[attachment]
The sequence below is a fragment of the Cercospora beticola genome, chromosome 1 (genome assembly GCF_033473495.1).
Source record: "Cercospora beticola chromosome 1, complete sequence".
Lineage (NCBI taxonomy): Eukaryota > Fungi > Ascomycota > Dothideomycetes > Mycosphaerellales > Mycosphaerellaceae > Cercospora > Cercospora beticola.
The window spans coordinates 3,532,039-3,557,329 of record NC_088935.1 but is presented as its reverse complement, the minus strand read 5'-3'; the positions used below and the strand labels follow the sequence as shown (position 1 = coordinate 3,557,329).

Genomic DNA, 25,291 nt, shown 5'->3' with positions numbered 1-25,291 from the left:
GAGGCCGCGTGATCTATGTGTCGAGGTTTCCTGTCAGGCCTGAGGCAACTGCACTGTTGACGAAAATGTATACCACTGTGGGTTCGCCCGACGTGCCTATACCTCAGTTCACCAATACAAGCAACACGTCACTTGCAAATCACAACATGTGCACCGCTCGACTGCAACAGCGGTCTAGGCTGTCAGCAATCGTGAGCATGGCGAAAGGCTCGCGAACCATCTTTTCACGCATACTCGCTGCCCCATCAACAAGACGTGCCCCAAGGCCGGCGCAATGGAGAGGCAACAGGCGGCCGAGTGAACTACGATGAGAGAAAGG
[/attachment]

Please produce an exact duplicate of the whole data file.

The sequence below is a fragment of the Cercospora beticola genome, chromosome 1 (genome assembly GCF_033473495.1).
Source record: "Cercospora beticola chromosome 1, complete sequence".
Lineage (NCBI taxonomy): Eukaryota > Fungi > Ascomycota > Dothideomycetes > Mycosphaerellales > Mycosphaerellaceae > Cercospora > Cercospora beticola.
The window spans coordinates 3,532,039-3,557,329 of record NC_088935.1 but is presented as its reverse complement, the minus strand read 5'-3'; the positions used below and the strand labels follow the sequence as shown (position 1 = coordinate 3,557,329).

Genomic DNA, 25,291 nt, shown 5'->3' with positions numbered 1-25,291 from the left:
GAGGCCGCGTGATCTATGTGTCGAGGTTTCCTGTCAGGCCTGAGGCAACTGCACTGTTGACGAAAATGTATACCACTGTGGGTTCGCCCGACGTGCCTATACCTCAGTTCACCAATACAAGCAACACGTCACTTGCAAATCACAACATGTGCACCGCTCGACTGCAACAGCGGTCTAGGCTGTCAGCAATCGTGAGCATGGCGAAAGGCTCGCGAACCATCTTTTCACGCATACTCGCTGCCCCATCAACAAGACGTGCCCCAAGGCCGGCGCAATGGAGAGGCAACAGGCGGCCGAGTGAACTACGATGAGAGAAAGG